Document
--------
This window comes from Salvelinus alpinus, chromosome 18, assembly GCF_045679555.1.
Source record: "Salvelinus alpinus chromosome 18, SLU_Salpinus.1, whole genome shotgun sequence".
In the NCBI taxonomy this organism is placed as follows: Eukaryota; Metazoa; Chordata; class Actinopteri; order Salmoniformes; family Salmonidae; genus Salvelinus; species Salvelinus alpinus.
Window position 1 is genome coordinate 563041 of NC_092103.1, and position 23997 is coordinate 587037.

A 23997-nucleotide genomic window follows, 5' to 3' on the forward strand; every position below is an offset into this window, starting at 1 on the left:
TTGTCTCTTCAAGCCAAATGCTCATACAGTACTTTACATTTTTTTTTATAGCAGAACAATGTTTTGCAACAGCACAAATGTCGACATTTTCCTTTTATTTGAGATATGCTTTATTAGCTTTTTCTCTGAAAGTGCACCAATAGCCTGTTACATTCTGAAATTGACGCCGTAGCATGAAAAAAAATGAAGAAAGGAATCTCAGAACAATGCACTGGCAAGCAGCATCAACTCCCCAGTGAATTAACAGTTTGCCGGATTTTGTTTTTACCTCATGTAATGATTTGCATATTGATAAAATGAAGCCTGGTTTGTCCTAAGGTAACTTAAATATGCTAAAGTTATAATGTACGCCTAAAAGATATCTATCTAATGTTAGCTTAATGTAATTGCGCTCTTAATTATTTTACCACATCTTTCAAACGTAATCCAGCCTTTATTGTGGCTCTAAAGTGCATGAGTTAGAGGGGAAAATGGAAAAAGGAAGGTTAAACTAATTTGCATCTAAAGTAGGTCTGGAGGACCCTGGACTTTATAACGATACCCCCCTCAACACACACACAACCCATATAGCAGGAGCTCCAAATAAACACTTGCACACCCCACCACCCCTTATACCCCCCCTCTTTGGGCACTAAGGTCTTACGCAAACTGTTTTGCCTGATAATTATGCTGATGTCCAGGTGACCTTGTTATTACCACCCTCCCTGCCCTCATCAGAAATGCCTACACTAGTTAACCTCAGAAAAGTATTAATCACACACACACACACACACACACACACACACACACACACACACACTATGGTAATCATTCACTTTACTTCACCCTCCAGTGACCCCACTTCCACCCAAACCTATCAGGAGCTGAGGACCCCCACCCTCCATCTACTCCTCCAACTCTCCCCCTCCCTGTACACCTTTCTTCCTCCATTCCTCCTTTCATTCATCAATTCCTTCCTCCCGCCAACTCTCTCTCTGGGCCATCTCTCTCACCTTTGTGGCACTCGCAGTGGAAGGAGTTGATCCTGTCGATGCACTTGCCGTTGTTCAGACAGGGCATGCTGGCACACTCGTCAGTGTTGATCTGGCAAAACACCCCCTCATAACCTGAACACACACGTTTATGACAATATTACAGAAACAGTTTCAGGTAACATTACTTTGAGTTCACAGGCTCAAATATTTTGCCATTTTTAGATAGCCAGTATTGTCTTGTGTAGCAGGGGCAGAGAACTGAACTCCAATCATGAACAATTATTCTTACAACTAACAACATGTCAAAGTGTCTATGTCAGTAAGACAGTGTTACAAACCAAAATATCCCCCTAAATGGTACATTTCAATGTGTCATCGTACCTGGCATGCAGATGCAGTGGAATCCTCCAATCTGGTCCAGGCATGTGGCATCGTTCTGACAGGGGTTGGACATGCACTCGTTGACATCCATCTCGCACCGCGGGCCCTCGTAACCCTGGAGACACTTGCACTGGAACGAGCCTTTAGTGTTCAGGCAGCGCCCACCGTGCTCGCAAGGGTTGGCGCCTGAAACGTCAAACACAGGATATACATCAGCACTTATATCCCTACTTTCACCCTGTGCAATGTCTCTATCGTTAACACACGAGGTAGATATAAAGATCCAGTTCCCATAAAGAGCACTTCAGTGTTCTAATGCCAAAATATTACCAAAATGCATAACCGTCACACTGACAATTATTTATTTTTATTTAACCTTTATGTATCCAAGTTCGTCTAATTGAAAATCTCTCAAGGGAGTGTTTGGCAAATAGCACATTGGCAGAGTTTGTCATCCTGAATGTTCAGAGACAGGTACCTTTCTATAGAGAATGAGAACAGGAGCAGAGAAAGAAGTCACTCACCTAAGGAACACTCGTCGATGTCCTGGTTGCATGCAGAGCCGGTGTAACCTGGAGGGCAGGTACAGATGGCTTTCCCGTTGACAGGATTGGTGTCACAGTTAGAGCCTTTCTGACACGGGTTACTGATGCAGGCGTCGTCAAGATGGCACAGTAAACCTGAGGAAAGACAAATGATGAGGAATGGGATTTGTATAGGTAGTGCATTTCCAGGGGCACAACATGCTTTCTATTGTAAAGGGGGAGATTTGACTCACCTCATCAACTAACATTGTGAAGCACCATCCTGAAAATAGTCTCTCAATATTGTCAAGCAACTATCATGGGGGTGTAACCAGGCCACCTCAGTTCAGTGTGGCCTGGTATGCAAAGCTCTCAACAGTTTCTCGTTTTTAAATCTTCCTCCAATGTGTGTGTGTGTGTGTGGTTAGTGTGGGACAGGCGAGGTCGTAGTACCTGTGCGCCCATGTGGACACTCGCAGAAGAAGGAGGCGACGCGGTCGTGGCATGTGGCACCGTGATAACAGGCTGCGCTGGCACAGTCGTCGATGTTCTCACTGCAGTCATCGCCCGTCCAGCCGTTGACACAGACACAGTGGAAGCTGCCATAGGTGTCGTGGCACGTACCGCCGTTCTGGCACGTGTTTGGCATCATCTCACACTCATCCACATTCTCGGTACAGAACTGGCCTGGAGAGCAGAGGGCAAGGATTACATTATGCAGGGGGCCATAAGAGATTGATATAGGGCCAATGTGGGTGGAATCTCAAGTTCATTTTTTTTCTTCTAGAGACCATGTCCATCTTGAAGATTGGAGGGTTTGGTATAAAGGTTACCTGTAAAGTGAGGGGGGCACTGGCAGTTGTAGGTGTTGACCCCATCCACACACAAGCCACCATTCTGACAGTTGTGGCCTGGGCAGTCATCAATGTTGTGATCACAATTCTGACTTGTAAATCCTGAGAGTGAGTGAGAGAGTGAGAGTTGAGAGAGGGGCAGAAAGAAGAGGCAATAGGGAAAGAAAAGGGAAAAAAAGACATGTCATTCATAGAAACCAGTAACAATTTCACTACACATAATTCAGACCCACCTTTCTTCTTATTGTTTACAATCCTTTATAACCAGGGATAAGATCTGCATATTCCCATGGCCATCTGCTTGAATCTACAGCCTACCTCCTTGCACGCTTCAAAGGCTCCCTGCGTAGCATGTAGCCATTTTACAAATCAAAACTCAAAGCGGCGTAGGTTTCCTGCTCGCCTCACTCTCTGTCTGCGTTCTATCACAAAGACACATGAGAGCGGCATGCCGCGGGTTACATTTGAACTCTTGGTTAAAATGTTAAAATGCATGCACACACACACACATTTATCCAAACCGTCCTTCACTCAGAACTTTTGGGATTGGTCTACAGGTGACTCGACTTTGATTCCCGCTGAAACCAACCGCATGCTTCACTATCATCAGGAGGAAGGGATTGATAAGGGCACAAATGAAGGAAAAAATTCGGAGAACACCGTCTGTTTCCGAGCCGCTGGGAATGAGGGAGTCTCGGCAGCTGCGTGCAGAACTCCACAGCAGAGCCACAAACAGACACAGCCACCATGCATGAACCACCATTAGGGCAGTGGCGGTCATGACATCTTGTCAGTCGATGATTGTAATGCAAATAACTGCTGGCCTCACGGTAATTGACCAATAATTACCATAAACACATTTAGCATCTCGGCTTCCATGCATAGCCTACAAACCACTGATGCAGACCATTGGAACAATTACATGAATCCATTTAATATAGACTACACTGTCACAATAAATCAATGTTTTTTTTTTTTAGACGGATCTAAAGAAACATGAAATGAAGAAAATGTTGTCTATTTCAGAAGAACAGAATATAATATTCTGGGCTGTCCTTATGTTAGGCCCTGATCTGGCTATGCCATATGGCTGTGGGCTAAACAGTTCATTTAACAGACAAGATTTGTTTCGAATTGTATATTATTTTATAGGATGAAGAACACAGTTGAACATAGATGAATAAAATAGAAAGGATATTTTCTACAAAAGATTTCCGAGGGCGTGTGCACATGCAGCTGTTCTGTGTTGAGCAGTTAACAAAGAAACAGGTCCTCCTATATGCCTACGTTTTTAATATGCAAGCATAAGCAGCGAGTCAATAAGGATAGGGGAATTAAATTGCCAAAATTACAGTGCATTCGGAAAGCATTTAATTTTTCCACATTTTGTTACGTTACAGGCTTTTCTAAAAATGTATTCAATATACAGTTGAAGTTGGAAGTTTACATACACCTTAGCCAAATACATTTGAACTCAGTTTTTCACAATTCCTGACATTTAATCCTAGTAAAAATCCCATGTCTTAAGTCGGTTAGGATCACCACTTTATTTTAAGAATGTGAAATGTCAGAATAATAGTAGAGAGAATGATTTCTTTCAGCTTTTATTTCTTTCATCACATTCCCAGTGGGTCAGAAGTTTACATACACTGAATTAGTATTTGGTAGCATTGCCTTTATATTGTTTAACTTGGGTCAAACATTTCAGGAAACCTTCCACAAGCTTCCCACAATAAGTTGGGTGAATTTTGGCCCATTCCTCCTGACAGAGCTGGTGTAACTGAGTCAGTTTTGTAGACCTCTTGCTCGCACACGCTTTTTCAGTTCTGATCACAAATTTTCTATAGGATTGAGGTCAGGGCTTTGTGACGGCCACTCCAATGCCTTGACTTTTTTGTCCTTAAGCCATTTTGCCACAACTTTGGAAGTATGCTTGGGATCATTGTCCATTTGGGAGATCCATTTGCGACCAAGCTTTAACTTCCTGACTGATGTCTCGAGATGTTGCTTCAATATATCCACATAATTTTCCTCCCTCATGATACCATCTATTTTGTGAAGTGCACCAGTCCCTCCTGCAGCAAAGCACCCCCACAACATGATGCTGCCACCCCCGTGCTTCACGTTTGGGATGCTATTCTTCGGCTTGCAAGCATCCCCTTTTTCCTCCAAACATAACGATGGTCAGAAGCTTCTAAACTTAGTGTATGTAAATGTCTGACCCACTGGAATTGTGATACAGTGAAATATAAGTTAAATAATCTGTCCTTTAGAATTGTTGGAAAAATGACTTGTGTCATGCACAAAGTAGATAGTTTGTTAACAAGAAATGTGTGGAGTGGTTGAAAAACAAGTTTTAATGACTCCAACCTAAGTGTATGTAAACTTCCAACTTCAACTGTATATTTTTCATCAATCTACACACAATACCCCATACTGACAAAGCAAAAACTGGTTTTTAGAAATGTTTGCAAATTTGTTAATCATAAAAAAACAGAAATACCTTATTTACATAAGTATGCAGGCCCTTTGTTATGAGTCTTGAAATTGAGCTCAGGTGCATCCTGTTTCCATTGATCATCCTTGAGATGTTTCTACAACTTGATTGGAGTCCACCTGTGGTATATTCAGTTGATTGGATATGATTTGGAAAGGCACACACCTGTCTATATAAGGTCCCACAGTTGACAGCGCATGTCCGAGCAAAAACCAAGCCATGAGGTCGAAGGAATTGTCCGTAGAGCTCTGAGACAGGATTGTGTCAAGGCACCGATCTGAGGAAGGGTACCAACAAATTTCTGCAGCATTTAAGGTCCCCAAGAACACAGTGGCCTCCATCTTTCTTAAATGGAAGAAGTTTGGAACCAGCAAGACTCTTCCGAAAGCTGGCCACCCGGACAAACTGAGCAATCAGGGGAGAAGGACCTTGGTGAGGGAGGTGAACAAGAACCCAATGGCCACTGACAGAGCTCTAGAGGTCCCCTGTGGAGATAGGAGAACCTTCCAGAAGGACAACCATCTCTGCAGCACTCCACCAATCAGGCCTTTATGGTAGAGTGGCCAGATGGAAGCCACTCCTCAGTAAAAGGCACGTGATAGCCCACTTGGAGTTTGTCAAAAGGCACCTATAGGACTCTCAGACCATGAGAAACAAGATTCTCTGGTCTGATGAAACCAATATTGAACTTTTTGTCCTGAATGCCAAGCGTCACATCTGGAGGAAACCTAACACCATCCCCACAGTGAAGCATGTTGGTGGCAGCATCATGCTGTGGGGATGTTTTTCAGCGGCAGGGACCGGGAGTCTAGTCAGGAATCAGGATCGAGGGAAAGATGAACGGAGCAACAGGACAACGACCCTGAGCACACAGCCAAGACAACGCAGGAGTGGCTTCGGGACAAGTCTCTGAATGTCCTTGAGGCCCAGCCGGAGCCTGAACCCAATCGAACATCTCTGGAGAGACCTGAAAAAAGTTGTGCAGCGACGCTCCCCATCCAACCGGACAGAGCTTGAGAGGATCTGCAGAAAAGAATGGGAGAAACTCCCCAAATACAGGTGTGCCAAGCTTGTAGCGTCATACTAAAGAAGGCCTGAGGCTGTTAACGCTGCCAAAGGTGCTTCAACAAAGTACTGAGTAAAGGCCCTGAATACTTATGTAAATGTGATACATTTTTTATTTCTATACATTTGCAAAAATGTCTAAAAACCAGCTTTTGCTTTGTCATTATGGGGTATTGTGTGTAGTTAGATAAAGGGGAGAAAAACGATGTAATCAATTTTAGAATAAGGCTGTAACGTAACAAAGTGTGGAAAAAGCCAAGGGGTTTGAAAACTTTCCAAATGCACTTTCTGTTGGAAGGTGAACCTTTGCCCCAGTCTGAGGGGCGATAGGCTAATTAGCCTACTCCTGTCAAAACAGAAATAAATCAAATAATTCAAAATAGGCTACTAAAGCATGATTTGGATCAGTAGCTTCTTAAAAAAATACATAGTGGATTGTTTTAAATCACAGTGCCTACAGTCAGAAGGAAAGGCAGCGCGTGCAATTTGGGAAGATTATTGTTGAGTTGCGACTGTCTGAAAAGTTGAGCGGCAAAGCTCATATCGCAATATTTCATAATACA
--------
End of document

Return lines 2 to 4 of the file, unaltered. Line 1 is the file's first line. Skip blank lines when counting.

Source record: "Salvelinus alpinus chromosome 18, SLU_Salpinus.1, whole genome shotgun sequence".
In the NCBI taxonomy this organism is placed as follows: Eukaryota; Metazoa; Chordata; class Actinopteri; order Salmoniformes; family Salmonidae; genus Salvelinus; species Salvelinus alpinus.
Window position 1 is genome coordinate 563041 of NC_092103.1, and position 23997 is coordinate 587037.